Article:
• provide information and advice about court procedures, services and forms, external options and referrals to community organisations that enable clients to take informed and appropriate action
  • ensure that available information is provided in an accurate and timely fashion to support the best outcome through file management and quality assurance—from the initiation of proceedings, to hearing and to archiving
  • make the best use of court time by facilitating an orderly secure flow of clients, files and exhibits
  • enhance community confidence and respect by responding to clients’ needs and assisting with making the court experience a more positive one
  • progress cases by providing administrative services in accordance with court processes and to manage external relationships to assist with the resolution of cases
  • schedule and prioritise matters for hearing and intervention to achieve the earliest resolution or determination
  • monitor and control the flow of cases, and
  • assist in the evaluation of caseloads by reporting on trends and exceptions to facilitate improvements in processes and allocation of resources.

Counter enquiries

Staff working on the counters in family law registries handle (except the Family Court of Western Australia) general enquiries, lodge documents relating to proceedings, provide copies of documents and/or orders and facilitate the viewing of court files and subpoenas. Client service staff provided an efficient and effective service when dealing with litigants in person and the legal profession face-to-face at registry counters across Australia.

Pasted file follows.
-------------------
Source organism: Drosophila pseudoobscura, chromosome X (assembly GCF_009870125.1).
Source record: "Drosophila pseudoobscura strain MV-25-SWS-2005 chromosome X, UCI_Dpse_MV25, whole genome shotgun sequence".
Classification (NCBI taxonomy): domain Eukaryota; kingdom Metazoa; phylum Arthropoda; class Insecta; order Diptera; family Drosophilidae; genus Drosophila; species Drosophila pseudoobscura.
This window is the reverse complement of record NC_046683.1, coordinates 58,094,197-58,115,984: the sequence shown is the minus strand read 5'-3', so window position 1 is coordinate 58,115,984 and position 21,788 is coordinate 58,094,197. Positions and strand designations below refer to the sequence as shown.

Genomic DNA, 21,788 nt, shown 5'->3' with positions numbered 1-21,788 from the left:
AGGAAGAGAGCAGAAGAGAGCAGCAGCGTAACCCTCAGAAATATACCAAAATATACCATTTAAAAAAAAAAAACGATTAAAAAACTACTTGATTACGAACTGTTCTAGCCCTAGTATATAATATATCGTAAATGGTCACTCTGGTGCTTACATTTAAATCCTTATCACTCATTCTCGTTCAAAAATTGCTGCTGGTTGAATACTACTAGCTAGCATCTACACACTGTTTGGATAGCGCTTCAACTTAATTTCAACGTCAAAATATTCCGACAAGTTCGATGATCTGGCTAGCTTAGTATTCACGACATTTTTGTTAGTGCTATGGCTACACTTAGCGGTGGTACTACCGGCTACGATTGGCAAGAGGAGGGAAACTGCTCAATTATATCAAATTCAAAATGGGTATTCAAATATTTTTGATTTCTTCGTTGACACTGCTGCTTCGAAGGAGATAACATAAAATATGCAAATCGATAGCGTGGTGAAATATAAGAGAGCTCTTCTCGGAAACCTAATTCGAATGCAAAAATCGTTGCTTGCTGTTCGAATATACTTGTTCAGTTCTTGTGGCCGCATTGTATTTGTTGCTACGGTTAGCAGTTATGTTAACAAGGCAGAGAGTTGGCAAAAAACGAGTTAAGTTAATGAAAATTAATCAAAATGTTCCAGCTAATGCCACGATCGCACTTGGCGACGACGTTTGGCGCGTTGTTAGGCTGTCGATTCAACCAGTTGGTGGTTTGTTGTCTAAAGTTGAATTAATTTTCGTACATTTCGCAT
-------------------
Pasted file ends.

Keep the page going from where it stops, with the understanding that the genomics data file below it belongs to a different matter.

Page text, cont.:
During 2012–13, the family law registries continued to provide a high level of service and met noticeably increased volumes of counter enquiries.

As detailed in Table 3.3, it is estimated that the registries dealt with 243,384 counter enquiries in 2012–13 from clients or other people seeking information face-to-face. This compared to 187,384 in 2011–12. The increase is marked, however the introduction of q-matic queuing systems in the six largest registries has resulted in more reliable counting of attendances at the courts’ registries. The new queuing system has provided clarity around counting that was not available previously. For example, where some registries had separate counters for subpoena viewing rooms, these areas have now been relocated into the one counter service area thus enabling a more accurate capturing of this data.

In 2012–13, an estimated 93 per cent of clients were served within 20 minutes, against a target of 75 per cent, compared to 88 per cent in 2011–12.

Document processing

Family law registries receive and process applications lodged at registry counters and in the mail. The service target of 75 per cent being processed within two working days of receipt was significantly exceeded (97.3 per cent of applications were processed within that timeframe, the same as in 2011–12).